ALPHONSO VIII. (1158-1214), king of Castile only, and grandson of Alphonso VII., is a great name in Spanish history, for he led the coalition of Christian princes and foreign crusaders who broke the power of the Almohades at the battle of the Navas de Tolosa in 1212. The events of his reign are dealt with under SPAIN. His personal history is that of many medieval kings. He succeeded to the throne on the death of his father, Sancho, at the age of a year and a half. Though proclaimed king, he was regarded as a mere name by the unruly nobles to whom a minority was convenient. The devotion of a squire of his household, who carried him on the pommel of his saddle to the stronghold of San Esteban de Gormaz, saved him from falling into the hands of the contending factions of Castro and Lara, or of his uncle Ferdinand of Leon, who claimed the regency. The loyalty of the town of Avila protected his youth. He was barely fifteen when he came forth to do a man's work by restoring his kingdom to order. It was only by a surprise that he recovered his capital Toledo from the hands of the Laras. His marriage with Leonora of Aquitaine, daughter of Henry II. of England, brought him under the influence of the greatest governing intellect of his time. Alphonso VIII. was the founder of the first Spanish university, the studium generale of Palencia, which, however, did not survive him.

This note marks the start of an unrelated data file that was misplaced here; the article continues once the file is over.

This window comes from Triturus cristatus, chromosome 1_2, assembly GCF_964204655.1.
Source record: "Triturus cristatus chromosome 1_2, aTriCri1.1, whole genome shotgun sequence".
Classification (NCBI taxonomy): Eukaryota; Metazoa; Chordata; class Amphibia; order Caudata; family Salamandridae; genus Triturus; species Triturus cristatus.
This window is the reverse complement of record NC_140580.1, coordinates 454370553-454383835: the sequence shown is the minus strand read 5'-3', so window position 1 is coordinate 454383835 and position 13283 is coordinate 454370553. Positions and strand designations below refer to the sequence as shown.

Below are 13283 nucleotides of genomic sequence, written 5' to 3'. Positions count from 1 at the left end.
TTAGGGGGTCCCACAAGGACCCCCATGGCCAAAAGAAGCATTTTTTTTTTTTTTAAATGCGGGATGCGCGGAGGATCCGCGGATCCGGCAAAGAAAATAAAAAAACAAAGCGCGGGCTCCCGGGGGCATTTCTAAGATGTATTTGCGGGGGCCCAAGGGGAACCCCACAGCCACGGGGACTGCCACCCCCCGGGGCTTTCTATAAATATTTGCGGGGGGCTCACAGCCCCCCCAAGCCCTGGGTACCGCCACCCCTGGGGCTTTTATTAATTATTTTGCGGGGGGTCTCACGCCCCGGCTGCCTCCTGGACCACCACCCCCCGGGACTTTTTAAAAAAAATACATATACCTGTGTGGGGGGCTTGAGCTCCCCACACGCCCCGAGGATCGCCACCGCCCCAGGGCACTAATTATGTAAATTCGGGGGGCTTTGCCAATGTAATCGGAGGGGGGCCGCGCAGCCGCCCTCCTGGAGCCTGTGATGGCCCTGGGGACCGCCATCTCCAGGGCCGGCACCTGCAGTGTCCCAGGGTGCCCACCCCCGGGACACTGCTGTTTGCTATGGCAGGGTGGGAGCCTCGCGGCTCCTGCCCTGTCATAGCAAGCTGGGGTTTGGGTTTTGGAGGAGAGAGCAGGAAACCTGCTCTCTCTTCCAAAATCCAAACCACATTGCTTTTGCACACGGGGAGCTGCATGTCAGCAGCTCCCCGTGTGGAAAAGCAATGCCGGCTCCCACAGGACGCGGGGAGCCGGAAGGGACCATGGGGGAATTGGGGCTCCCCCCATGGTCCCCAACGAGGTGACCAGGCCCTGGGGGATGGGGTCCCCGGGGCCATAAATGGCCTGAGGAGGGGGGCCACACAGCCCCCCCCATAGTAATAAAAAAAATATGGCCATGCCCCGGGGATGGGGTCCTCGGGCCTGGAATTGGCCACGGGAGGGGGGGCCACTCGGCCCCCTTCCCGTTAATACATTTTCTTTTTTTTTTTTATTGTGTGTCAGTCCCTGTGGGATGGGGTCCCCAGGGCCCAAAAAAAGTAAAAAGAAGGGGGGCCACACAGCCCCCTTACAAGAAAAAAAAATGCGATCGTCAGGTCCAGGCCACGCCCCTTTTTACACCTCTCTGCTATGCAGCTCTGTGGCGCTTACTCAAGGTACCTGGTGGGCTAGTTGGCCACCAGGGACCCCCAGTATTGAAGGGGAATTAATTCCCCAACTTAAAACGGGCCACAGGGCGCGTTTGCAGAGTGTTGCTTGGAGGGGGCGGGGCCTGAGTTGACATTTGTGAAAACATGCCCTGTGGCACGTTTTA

Note - this article incorporates content from Encyclopaedia Britannica, Eleventh Edition, (1910-1911)